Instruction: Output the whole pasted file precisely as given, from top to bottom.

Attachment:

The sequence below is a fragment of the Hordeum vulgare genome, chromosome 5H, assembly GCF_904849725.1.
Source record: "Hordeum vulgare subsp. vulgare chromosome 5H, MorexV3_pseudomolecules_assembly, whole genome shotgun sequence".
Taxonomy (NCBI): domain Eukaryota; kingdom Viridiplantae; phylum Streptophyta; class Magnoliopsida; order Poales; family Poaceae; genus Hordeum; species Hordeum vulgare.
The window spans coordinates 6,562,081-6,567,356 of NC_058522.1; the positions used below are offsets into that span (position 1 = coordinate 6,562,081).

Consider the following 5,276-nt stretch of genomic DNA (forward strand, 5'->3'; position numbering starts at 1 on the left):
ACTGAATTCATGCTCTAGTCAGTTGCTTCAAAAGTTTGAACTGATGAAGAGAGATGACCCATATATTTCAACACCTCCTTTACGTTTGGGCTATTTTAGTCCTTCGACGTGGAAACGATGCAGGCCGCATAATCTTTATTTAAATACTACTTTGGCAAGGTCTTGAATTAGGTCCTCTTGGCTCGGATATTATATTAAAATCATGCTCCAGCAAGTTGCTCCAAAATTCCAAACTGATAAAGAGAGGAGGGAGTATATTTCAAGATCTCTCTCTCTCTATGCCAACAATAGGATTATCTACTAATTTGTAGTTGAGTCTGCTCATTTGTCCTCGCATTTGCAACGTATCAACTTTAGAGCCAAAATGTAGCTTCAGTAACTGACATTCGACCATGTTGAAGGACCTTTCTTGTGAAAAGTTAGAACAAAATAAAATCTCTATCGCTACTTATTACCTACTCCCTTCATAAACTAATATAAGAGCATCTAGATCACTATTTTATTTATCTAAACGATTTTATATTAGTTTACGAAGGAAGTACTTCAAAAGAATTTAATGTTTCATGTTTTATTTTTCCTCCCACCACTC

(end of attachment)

The sequence below is a fragment of the Hordeum vulgare genome, chromosome 5H, assembly GCF_904849725.1.
Source record: "Hordeum vulgare subsp. vulgare chromosome 5H, MorexV3_pseudomolecules_assembly, whole genome shotgun sequence".
Taxonomy (NCBI): domain Eukaryota; kingdom Viridiplantae; phylum Streptophyta; class Magnoliopsida; order Poales; family Poaceae; genus Hordeum; species Hordeum vulgare.
The window spans coordinates 6,562,081-6,567,356 of NC_058522.1; the positions used below are offsets into that span (position 1 = coordinate 6,562,081).

Consider the following 5,276-nt stretch of genomic DNA (forward strand, 5'->3'; position numbering starts at 1 on the left):
ACTGAATTCATGCTCTAGTCAGTTGCTTCAAAAGTTTGAACTGATGAAGAGAGATGACCCATATATTTCAACACCTCCTTTACGTTTGGGCTATTTTAGTCCTTCGACGTGGAAACGATGCAGGCCGCATAATCTTTATTTAAATACTACTTTGGCAAGGTCTTGAATTAGGTCCTCTTGGCTCGGATATTATATTAAAATCATGCTCCAGCAAGTTGCTCCAAAATTCCAAACTGATAAAGAGAGGAGGGAGTATATTTCAAGATCTCTCTCTCTCTATGCCAACAATAGGATTATCTACTAATTTGTAGTTGAGTCTGCTCATTTGTCCTCGCATTTGCAACGTATCAACTTTAGAGCCAAAATGTAGCTTCAGTAACTGACATTCGACCATGTTGAAGGACCTTTCTTGTGAAAAGTTAGAACAAAATAAAATCTCTATCGCTACTTATTACCTACTCCCTTCATAAACTAATATAAGAGCATCTAGATCACTATTTTATTTATCTAAACGATTTTATATTAGTTTACGAAGGAAGTACTTCAAAAGAATTTAATGTTTCATGTTTTATTTTTCCTCCCACCACTC